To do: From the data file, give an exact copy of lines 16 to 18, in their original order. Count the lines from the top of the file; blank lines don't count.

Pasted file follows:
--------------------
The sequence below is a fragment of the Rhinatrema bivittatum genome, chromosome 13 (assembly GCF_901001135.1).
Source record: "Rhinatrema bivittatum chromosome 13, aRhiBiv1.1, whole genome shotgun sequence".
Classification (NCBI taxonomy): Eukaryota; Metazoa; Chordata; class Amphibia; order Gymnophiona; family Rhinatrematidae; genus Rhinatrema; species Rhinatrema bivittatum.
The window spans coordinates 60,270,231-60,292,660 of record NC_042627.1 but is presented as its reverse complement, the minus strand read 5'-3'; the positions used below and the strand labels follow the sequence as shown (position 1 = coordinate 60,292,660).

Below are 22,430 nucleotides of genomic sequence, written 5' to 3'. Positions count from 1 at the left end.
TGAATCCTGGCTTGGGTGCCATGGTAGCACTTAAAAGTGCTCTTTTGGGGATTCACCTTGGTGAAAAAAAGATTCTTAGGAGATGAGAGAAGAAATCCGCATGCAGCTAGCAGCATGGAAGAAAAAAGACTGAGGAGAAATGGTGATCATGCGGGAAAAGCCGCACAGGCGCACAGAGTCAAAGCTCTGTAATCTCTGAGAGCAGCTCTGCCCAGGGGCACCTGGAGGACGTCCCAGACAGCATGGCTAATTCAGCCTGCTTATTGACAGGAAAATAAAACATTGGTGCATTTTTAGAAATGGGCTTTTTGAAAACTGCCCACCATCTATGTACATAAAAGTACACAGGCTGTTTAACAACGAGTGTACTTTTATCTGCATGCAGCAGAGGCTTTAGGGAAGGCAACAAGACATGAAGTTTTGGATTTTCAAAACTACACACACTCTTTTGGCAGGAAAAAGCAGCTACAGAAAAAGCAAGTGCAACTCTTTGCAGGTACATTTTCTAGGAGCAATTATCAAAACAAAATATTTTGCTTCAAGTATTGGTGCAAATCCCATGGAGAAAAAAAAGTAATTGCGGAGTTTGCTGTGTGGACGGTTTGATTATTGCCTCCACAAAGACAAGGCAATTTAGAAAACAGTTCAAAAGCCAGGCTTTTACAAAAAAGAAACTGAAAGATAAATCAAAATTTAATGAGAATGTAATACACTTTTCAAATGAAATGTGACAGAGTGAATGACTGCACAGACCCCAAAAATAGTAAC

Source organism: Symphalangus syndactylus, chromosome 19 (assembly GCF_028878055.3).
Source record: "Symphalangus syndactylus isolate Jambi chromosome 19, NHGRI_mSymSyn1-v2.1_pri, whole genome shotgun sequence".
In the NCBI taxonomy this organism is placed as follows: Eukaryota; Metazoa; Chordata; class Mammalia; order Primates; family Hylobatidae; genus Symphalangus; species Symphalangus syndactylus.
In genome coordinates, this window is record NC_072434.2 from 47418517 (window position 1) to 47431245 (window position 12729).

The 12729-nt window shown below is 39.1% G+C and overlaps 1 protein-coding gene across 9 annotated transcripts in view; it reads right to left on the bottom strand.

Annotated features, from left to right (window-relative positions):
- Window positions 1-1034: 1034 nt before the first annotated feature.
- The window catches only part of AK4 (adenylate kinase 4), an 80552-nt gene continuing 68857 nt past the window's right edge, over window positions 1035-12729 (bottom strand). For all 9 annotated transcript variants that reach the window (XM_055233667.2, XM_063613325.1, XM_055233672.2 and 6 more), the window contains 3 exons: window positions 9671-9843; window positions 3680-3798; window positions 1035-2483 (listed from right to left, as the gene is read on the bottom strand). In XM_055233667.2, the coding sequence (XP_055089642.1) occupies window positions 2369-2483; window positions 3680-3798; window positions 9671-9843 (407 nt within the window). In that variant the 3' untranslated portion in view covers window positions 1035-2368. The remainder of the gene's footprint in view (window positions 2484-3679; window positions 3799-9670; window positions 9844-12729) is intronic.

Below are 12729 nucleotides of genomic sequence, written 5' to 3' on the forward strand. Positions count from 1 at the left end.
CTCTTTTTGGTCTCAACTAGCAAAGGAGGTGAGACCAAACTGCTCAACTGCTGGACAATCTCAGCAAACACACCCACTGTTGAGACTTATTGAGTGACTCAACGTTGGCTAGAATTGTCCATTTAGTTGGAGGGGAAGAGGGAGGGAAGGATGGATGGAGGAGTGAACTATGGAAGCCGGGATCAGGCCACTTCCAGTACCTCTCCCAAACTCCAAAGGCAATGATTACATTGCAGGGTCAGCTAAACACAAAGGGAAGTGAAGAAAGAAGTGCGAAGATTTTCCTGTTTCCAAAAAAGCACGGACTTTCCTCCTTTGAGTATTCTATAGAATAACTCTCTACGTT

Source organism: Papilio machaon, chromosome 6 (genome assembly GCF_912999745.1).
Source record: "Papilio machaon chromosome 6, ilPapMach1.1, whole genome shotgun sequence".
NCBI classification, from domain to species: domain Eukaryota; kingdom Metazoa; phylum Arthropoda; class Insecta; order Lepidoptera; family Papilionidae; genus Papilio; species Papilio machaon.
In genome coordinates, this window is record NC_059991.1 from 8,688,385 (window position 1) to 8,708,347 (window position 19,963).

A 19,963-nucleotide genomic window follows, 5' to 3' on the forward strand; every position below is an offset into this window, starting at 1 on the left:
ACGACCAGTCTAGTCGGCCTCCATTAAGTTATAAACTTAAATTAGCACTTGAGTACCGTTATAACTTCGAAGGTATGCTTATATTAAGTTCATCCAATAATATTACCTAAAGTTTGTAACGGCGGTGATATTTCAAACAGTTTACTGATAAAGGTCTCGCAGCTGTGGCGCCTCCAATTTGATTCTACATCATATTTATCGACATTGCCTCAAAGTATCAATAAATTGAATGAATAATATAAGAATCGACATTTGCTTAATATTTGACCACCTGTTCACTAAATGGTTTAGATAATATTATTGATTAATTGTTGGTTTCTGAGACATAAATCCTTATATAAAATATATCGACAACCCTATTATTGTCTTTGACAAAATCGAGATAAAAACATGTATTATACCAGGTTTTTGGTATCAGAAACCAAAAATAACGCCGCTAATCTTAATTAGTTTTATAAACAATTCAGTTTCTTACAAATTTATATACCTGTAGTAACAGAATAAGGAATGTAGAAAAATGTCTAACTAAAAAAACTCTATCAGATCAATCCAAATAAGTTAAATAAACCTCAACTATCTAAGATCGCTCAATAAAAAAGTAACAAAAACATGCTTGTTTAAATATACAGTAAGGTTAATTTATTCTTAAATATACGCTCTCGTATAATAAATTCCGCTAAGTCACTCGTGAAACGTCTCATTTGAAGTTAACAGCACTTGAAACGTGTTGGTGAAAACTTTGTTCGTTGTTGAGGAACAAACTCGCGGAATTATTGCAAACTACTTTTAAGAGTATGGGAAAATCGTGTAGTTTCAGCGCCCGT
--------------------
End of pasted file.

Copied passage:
CTCTTTTTGGTCTCAACTAGCAAAGGAGGTGAGACCAAACTGCTCAACTGCTGGACAATCTCAGCAAACACACCCACTGTTGAGACTTATTGAGTGACTCAACGTTGGCTAGAATTGTCCATTTAGTTGGAGGGGAAGAGGGAGGGAAGGATGGATGGAGGAGTGAACTATGGAAGCCGGGATCAGGCCACTTCCAGTACCTCTCCCAAACTCCAAAGGCAATGATTACATTGCAGGGTCAGCTAAACACAAAGGGAAGTGAAGAAAGAAGTGCGAAGATTTTCCTGTTTCCAAAAAAGCACGGACTTTCCTCCTTTGAGTATTCTATAGAATAACTCTCTACGTT

Source organism: Papilio machaon, chromosome 6 (genome assembly GCF_912999745.1).
Source record: "Papilio machaon chromosome 6, ilPapMach1.1, whole genome shotgun sequence".